Dad would turn and point to the opposite direction.   He would ask the tourist,  “Over there to the east, do you see boots?”    The tourists are surprised usually and told dad what he was building even though dad knew what he was building already!!    “Why, you’re building a cowboy!”      “That’s right, ” dad answered, “I’m building a cowboy.”    

Dad knew the next question that was invariably asked.   “How big is it going to be?”  Dad would say, “About 50 feet.”   If he had said 47 feet, they could not have visualized the size as easily as 50 feet.   This led to other questions.

This is a special notation. The cowboy had a reputation for being 47-feet, but he would talk to the family at home about the 49- foot cowboy.   In actuality, the cowboy was 49 feet, but among the general public, the cowboy was 47 feet.   The big sign beside the cowboy advertised that the cowboy was 47-feet.

Here are some more questions tourist made about the cowboy.

One. “What are you going to do with him?”

Two. “Where are you going to put him?”

Three. “Where did you learn how to do that?”

Four. “Aren’t you afraid it will fall down?”

Five. “Why did you build a tall cowboy like that?”

Six. “What is he going to look like after you finish?”

Seven. “Did you have a model to shape this here cowboy?”

Eight. “When will it be finished?”

What question would you have asked?    4 way discussion and feedback

 

 

Now with the question such as these, dad would keep on working while he answered.   When they started to give him advice, he would invite them into the curio shop.

The tourist took their pictures and touched the cowboy or his jeans if they could reach them.   Then they would go in the curio shop to buy their souvenirs.   In the summer, we would have tourist visiting the cowboy and the curio shop continuously all day long from all over the United States.   If I were alone, I would have to call home for more help.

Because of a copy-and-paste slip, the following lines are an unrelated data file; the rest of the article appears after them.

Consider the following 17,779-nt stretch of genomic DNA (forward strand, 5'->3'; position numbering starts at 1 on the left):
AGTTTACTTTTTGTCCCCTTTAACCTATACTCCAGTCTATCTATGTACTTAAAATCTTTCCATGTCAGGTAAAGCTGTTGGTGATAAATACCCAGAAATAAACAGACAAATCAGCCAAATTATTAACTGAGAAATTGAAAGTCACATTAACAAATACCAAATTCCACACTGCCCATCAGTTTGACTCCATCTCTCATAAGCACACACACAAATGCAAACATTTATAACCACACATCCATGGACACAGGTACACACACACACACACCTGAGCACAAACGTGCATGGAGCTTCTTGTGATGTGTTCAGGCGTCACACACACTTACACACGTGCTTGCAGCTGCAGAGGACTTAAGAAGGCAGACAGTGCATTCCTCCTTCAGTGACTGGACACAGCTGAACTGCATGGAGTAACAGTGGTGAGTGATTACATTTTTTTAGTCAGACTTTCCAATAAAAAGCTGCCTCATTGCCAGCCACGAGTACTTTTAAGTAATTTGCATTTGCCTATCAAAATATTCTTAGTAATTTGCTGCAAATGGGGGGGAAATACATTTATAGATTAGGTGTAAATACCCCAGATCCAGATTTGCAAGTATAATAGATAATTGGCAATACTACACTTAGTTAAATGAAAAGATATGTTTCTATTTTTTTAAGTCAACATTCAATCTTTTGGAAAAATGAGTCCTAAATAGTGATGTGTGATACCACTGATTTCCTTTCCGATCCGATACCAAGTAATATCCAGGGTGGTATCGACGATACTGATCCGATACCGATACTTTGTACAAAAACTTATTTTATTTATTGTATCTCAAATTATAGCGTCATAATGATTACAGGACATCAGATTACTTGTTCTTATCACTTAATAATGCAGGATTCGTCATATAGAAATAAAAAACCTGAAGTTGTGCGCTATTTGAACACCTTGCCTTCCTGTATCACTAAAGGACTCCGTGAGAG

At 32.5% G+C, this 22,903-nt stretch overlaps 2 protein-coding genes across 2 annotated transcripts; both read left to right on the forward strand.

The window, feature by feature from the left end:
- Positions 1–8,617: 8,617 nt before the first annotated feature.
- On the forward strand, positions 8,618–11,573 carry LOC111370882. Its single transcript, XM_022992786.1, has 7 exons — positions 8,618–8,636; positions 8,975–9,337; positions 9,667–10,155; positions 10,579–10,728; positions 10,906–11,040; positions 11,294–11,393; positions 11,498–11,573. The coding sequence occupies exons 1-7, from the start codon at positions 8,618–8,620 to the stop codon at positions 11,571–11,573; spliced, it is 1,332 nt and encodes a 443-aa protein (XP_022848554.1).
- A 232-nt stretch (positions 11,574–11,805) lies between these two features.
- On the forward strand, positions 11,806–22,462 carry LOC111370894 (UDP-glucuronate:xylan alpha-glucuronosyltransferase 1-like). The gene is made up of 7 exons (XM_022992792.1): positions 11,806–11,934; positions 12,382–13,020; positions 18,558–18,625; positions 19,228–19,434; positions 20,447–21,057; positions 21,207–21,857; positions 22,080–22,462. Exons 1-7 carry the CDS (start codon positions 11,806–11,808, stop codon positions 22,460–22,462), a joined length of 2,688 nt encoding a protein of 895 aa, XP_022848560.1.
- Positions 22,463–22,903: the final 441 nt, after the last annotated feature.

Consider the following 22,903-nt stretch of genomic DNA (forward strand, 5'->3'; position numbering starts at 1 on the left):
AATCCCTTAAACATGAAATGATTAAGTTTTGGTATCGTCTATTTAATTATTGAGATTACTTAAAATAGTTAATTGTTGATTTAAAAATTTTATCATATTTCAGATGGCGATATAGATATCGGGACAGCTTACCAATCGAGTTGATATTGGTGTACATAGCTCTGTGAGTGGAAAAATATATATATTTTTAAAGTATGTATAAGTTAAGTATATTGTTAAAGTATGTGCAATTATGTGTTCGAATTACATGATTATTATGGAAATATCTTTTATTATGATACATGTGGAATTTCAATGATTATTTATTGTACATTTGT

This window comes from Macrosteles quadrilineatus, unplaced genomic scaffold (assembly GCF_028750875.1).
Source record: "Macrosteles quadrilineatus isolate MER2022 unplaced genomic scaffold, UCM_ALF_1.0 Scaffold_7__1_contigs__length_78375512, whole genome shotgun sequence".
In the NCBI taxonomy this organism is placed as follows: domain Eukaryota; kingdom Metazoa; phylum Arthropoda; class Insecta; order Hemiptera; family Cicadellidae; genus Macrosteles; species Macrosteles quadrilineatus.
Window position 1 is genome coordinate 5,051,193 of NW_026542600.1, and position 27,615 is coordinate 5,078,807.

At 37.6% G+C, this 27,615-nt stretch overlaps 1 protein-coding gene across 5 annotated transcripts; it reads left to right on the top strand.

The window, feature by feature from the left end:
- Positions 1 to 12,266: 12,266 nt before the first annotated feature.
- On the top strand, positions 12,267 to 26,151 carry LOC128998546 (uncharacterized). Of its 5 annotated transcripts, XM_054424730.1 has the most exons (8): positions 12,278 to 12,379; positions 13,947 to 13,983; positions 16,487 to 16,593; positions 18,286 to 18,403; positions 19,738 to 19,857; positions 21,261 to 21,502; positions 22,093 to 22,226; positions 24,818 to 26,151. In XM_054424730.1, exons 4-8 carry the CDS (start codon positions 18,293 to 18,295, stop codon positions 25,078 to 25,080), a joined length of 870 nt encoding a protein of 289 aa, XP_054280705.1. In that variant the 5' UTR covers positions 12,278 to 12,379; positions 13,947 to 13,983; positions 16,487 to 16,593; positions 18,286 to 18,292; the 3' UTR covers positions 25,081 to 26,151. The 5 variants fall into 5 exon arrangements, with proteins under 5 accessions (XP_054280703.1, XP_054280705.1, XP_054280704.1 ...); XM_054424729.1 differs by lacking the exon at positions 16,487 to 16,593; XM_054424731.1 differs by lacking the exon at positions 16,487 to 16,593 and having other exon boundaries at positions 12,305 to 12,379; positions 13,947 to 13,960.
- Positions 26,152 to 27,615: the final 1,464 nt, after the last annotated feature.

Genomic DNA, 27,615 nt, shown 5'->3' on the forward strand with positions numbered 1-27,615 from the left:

Our Home was behind the motel.   The large one was the family home and the smaller one was for my grandmom.   Her name was Bessie, but I called her, “Maw”.   I loved her very much.

The largest selling item was the Texas shaped ashtray.   They had their choice of buying   gags;   expensive turquoise and cheap imitation turquoise jewelry;   moccasins;   cowboy hats;   regular size polished horns; steer horns;   leather goods like wallets and belts and purses;   scarves and neckties;   ashtrays, plates, and other paraphernalia;   large cut glass items;   Squaw dresses;   postcards and many other items.

What would you have bought if you were traveling as a tourist through Texas?

There was no need for the big cowboy to say anything.   When no one was looking, he would take a drag of his cigarette.

I have strange funny stories too.   They are short and sweet.

Now many tourists stopped at the curio shop?   There were signs on the highway that aroused their interest and were fun to find because they were anticipatory signs.

What I found strange, (I learned about this later) but sadly, local people and some tourist would pass all this and just continue on driving.   Now it is too late to see the original 1960’s tourist’s stop.

I called them the drive-by sign lookers.   These are the drivers with time on their hands, but they never stopped to take pictures and/or to come into the curio shop.

That even goes with the kids at school or the ones in my Sunday school class in all the nine years I lived there in that small provincial town.   It is not as provincial now as it was then.  I am not critical of the situation but I am stating facts as I see them.

Now, for the most part, the local people of the small city is proud and love their icon, the big 47-foot cowboy, named Tex Randall.   There are some good people in this small city.